If you struggle with insomnia or multiple wakings through the night, you can certainly benefit from some sleep hygiene tips. The inability to get enough sleep—or sleep that’s truly restful—takes a major toll on your cognitive function and mental health, as well as your physical and emotional well-being.
Poor sleep makes it harder to maintain a positive mood, gives stress and anxiety more control over you, and makes it more difficult to keep our emotions in check. It also seriously interferes with your ability to concentrate and your energy levels, inhibiting mental and physical performance. Your immune system suffers too, as does your overall health.
“Sleep hygiene” refers to practices that help you relax before bed and encourage your body to fall asleep more readily. Not all the sleep hygiene tips below will necessarily work well for everyone; for example, while many people find it tiring to read at night, some find it stimulating. But with some trial, error, and persistence, anyone can find strategies that are personally effective.
So, here are some sleep hygiene tips to help you fall and stay asleep at night. Mix and match until you find the right combination for yourself.
Get More Rest with These Sleep Hygiene Tips
- Do your best to sleep on a regular schedule, going to bed and waking at the same time every day. This helps train your body to know when it’s time to fall asleep and get up.
- Get away from electronic screens for one to two hours before bed. Yes, that means not using your phone, tablet, e-reader, computer, or TV. Electronic screens are disruptive to your sleep patterns.
- Do a calming activity shortly before bed, like reading (a paper book, not an e-reader; see the previous entry) or a crossword puzzle. If you read lying down or reclining and hold the book just above eye level, it helps make you sleepy.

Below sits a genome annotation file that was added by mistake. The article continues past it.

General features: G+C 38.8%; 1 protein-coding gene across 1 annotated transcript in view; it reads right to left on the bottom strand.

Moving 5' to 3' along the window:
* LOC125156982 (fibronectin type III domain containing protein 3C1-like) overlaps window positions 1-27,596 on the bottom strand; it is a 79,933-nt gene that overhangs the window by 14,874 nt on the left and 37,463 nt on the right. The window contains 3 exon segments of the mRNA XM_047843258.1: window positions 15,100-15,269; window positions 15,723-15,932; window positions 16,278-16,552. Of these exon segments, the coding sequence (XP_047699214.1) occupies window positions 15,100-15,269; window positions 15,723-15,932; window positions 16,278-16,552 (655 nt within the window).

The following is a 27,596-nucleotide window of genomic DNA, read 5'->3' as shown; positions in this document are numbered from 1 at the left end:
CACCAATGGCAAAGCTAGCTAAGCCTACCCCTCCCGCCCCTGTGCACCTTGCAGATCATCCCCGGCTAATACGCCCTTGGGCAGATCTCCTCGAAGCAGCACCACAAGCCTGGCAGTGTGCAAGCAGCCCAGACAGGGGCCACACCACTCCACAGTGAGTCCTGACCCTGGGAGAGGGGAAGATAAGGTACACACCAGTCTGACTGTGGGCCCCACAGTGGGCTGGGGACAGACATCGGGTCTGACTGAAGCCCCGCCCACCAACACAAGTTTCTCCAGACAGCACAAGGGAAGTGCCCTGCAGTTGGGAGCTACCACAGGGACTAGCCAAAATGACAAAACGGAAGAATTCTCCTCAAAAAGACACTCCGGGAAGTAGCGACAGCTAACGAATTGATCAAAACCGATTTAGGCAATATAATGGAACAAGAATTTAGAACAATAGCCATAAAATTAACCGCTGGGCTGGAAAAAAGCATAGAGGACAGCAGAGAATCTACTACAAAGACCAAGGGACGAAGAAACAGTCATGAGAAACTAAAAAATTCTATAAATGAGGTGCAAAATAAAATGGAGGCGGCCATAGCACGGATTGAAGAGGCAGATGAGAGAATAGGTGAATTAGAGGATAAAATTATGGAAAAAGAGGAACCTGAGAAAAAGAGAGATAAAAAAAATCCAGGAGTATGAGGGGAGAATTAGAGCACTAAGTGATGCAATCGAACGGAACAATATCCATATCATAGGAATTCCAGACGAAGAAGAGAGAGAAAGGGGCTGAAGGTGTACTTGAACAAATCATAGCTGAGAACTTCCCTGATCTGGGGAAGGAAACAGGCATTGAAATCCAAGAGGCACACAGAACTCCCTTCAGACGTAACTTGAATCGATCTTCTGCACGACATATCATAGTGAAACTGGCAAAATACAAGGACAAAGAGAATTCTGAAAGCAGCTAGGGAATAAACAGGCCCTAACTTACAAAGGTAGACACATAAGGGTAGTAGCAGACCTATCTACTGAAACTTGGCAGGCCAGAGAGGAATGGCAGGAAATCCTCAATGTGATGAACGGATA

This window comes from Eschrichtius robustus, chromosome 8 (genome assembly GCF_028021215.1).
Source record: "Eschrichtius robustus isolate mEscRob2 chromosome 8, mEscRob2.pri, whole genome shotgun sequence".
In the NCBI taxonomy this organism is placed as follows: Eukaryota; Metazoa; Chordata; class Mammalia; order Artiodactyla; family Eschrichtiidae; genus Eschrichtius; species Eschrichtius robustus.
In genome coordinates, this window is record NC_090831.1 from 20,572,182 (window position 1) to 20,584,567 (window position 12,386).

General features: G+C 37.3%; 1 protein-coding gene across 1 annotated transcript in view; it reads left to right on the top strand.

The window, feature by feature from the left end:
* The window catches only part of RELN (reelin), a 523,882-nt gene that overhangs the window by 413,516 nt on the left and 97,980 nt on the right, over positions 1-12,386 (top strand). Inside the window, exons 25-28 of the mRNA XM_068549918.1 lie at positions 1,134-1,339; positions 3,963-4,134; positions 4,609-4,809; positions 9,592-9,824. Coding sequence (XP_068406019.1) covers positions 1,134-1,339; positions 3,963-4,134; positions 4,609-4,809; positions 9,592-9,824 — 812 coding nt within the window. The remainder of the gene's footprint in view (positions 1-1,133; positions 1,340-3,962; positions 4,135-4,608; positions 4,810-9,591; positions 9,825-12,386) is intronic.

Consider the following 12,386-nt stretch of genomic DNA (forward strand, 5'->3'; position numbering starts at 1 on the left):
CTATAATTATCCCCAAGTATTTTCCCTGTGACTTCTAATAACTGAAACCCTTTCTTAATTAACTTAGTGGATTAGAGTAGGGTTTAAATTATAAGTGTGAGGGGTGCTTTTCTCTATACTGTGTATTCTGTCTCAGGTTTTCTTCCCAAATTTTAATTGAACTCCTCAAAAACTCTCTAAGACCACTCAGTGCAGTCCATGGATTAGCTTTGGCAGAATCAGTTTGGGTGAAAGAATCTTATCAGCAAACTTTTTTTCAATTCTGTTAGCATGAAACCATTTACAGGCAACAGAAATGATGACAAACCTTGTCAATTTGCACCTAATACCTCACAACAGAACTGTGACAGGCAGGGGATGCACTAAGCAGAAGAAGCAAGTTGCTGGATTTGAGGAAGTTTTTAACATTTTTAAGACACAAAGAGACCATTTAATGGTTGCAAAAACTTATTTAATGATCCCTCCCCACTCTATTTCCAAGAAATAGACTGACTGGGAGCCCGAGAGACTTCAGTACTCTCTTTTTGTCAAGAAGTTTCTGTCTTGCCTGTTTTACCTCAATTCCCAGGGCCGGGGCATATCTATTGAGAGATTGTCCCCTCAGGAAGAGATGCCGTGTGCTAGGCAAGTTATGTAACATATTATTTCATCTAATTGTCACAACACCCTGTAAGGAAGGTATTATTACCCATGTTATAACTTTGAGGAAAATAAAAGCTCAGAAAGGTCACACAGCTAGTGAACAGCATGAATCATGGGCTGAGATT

- Don’t sleep with the television on. This is even worse than watching it right before bed. You do process the sound during certain stages of sleep, and it’s likely to wake you or semi-wake you throughout the night.
- Relax in a warm bath a little before bedtime.
- Try aromatherapy with a scented candle or essential oils to soothe your body and mind. Lavender, jasmine, vanilla, and sandalwood are particularly relaxing to most people. Combine the aromatherapy with your warm bath, if you like.
- Drink a cup of decaffeinated herbal or green tea at night, at least a couple of hours before bed. While it’s relaxing (chamomile tea is a popular choice for chilling out), it can make you wake up to urinate.
- Don’t drink alcohol after about dinnertime. It makes you more likely to wake during the night, including to pee.
- Skip the caffeine after the afternoon, too. Obviously, it makes you more awake, and it’s another diuretic that can prompt you to wake up having to go to the bathroom.
- Keep your bedroom at a comfortable temperature.
- Invest in comfortable, high-quality bedding.
- Make sure your bedroom gets nice and dark, as your brain is wired to get sleepy in the dark. Put up black-out curtains if necessary.
- Think positive thoughts before bed and when you climb under the covers. It’s common to think back or even obsess over negative things at bedtime, and this is one of the greatest enemies of sleep. Make a deliberate effort nightly to practice positivity and gratitude, and it will become easier, and eventually automatic.
- Incorporate natural ways to reduce stress and anxiety into your days and nights. Stress and anxiety have great power to keep you awake, tossing and turning in bed, and to prevent you from falling into a deep, restful sleep.
- Avoid using your bedroom as anything other than a bedroom. This particularly goes for using the same space as a home office. You should only associate the room with bedroom activities, and definitely not with a source of stress, like working.